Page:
The Coconut Run: a tradition, faded and restored


Story: The Coconut Run

I was nine years old when I witnessed a suicide in my building. It happened during the summer vacation of 1979.

Mrs Sukerkar from the flat on fourth floor was being treated for a mental illness; she had been depressed and suicidal for many years. One bright morning whilst my friends and I were playing hide and seek and had dispersed to hide in the stilt parking area, there was a loud thud. Mrs Sukerkar had jumped from her balcony. We kids were the first to run to her. There was so much blood on the hard concrete ground; her skeletal body a mess of mangled bones, her face smashed, her jaw dislocated…and she was still alive. She was taken to The Cooper Hospital where she breathed her last after more than an hour.

Our building had a well-tended garden in those days— a luxury for Bombay buildings, it was on the perimeter while the centre of the compound was hard concrete. Most of the residents were Goans– Hindus and Catholics, and they had created a semblance of pastoral Goa in the building, at least with the tree cover. A lush lawn had mango trees, ashoka trees, drumstick trees, papaya, sitaphal and ramphal trees, and one very fertile coconut tree. At the back of the building stood this lone coconut tree with a cemented sitting area around its base. All the building aunties would sit there in the evenings and trade gossip. Even Sukerkar aunty, before she fell ill. The spot where she jumped and left a huge bloody mark was barely 5 metres from this sitting area. A week after her suicide, normalcy returned to the building as the cops stopped their visits, bereaved relatives returned to their own homes and we kids got back to playing in that area again. But something had changed…

Every year during summer vacations, we kids played late into the night. There was a badminton court in the compound and our dads would return from work and join us for a round of night badminton. But after the suicide, many parents forbade their kids from playing in that area after dark. The building aunties stopped sitting under the coconut tree where Mrs Sukerkar also liked to sit- perhaps out of respect for her memory, or perhaps in fear. A week after the incident our watchman quit, he was too scared to patrol at night. Rumours began floating around, started by the neighbouring buildings mostly. People claimed to have seen a ghostly apparition sitting under the coconut tree. I remember my mother scolding our maid one morning, telling her that ghosts do not exist, at least not in big cities like Bombay… In any case, we would be the first to see her ghost, since our kitchen window and balcony overlooked the badminton court and the coconut tree.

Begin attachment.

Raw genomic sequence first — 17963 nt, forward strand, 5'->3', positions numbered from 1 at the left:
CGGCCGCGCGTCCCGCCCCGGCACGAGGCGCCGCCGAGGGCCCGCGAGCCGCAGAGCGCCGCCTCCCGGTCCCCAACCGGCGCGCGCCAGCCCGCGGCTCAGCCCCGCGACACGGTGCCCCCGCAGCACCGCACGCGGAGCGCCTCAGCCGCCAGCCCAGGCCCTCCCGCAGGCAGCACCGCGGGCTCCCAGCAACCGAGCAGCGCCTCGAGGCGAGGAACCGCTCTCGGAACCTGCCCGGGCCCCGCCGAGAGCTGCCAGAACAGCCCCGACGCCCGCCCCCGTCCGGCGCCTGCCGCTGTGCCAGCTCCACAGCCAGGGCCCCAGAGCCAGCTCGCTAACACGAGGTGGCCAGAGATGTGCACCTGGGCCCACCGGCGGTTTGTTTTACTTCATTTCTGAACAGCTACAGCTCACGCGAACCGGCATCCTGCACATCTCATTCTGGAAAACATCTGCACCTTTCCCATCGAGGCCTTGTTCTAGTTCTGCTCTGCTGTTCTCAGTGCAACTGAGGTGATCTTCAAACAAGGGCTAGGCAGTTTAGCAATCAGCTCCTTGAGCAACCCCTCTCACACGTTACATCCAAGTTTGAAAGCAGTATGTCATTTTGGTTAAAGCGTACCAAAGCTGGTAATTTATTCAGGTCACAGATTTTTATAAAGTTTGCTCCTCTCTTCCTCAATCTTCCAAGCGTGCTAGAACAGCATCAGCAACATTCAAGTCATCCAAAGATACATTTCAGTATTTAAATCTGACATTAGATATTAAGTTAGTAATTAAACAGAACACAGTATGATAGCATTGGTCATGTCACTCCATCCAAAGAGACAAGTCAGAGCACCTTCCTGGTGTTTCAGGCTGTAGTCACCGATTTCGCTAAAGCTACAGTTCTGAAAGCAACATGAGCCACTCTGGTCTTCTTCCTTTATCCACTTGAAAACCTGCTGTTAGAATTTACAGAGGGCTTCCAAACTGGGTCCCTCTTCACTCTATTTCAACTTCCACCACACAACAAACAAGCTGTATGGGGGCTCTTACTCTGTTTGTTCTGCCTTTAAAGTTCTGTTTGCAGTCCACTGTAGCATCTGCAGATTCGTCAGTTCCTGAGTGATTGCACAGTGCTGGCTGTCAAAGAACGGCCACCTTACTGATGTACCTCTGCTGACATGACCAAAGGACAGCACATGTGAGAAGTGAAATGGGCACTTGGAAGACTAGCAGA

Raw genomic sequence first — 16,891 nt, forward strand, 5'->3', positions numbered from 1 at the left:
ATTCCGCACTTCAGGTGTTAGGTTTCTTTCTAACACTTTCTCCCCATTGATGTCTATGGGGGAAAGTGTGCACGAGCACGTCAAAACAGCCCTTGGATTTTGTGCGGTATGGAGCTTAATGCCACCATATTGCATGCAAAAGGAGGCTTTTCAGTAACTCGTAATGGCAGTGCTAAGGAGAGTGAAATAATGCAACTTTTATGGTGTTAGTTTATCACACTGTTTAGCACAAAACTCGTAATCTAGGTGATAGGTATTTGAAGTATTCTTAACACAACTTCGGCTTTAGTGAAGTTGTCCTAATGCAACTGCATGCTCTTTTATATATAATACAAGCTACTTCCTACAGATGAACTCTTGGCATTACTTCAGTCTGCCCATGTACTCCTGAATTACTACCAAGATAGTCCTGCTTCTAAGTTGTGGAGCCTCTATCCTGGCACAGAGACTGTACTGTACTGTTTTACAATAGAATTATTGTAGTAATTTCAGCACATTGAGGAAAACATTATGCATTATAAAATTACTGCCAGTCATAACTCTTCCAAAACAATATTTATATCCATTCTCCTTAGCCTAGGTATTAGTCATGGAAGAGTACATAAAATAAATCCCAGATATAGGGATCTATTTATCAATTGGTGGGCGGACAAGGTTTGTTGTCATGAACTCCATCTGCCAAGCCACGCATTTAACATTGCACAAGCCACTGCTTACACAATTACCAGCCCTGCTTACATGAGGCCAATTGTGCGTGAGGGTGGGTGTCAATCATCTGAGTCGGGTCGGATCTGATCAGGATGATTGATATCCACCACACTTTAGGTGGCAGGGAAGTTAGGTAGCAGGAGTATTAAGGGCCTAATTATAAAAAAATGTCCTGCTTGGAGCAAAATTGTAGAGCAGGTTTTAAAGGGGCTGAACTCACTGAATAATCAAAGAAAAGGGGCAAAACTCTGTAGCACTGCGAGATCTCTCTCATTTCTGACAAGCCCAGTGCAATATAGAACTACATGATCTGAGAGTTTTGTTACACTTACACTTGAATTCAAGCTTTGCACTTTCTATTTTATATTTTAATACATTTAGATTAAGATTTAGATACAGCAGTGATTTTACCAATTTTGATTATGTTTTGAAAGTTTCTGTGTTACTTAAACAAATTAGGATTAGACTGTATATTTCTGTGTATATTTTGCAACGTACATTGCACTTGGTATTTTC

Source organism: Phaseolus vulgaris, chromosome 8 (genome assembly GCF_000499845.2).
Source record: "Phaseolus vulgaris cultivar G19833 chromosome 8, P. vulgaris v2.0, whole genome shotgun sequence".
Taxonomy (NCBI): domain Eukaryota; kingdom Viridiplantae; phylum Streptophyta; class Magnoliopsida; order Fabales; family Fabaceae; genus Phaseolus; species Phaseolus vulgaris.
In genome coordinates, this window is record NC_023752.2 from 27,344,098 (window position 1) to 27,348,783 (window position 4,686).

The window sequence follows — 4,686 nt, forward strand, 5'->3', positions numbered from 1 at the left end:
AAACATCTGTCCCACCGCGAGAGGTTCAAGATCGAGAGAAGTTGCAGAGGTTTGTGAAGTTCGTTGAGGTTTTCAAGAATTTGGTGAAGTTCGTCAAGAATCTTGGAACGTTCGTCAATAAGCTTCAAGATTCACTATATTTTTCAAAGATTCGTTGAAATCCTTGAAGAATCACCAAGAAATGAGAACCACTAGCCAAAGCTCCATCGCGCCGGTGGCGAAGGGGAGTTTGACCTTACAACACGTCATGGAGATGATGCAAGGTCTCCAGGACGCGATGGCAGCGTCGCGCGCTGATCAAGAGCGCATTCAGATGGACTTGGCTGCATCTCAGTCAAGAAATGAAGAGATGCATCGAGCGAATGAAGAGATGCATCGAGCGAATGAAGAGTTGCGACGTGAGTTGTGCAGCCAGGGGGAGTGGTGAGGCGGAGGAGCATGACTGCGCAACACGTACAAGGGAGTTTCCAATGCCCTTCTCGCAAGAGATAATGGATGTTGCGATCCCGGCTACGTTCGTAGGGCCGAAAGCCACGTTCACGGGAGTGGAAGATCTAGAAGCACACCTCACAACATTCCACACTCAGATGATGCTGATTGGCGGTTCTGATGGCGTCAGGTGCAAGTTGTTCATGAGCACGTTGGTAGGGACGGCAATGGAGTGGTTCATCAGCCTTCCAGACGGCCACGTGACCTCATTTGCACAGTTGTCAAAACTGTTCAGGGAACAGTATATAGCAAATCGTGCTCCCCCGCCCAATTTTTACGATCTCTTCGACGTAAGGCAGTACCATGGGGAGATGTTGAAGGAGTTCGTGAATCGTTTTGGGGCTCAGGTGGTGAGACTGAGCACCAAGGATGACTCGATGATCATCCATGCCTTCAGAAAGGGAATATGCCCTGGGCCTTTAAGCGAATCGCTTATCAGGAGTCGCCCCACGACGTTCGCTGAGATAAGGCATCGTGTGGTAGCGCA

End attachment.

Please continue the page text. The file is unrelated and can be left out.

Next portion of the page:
One night I decided to stay awake and to see the ghost of Mrs Sukerkar. I sat on a tall stool in the kitchen balcony, rearranging the potted plants on the sill to camouflage myself. I sat till dawn but she did not come. I sat for 3 more nights with no luck. I was very disappointed. My mom made me understand that I wasn’t born under the right ‘nakshatra’. Apparently people born under Jyeshta Nakshatra can see ghosts as they are more receptive to paranormal energies. But news from the grapevine said that the ghost showed up under the coconut tree on all 4 days that I kept watch. Really? My goddamn nakshatras?

There was another routine in our building. With so many Goan families and just one coconut tree meant that every time a coconut fell, there would be a scramble to appropriate it. Anything for a coconut men! Every quarter, a professional coconut plucker was called and every family(there were twenty eight) received at least five coconuts— which, most Goans will tell you, is just five days curry’s worth. So these unseasonal, falling coconuts were prized. There were two things that came in handy for the ‘Coconut Run’- good hearing and good running skills— not necessarily in one individual. My mom and I made a fine team. She could recognize the sound made by a falling coconut even in her sleep. Some nights at 2 am I would hear her shout “Bina, run!” – that was my cue to bolt from my bed, open the main door and run as fast as I could. Down the single flight of stairs, then a fifty metres dash to the coconut tree base. This was done on autopilot- no questions asked, no slippers worn. There were times when more than one person (usually kids- sometimes an embarrassed uncle) landed up at the same time – but you still had to search for the coconut in all the foliage and shrubbery below. We were all good runners – all of us scrawny fish eating Goan kids, our legs strengthened by daily doses of football and hockey – remember this was before channel TV and Internet- fitness was unavoidable for us. But I cannot boast about getting the most coconuts, no, there were at least 3 boys and 2 girls who ran faster than me. But after the suicide, parents stopped sending their kids on a coconut run after dark. Earlier we ran happily at 2— even 3 am, now nobody was running at 7pm. Which was sad. My mom was happy though- she wasn’t afraid of ghosts. So I ran uncontested for many months after the suicide. My mom was a pragmatic Goan lady. She believed in the existence of ghosts, in principle, but she was of the opinion that one must not fear them. She would tell me, “If her ghost accosts you, just toss the coconut, after all she’s a Goan ghost, she will get distracted and run to catch the coconut, forgetting all about you.” Sound Goan logic that. Soon my coconut run turned into a coconut walk. With nobody breathing down my neck— not even a ghost, “Bina, run!” brought on a yawn. My mom understood my predicament and at times went and retrieved the coconuts herself. I think a full year passed this way and even Mr Sukerkar moved on. We all welcomed the second Mrs Sukerkar- also a Goan lady from Agasaim. Slowly the rumours faded and the coconut run was back!

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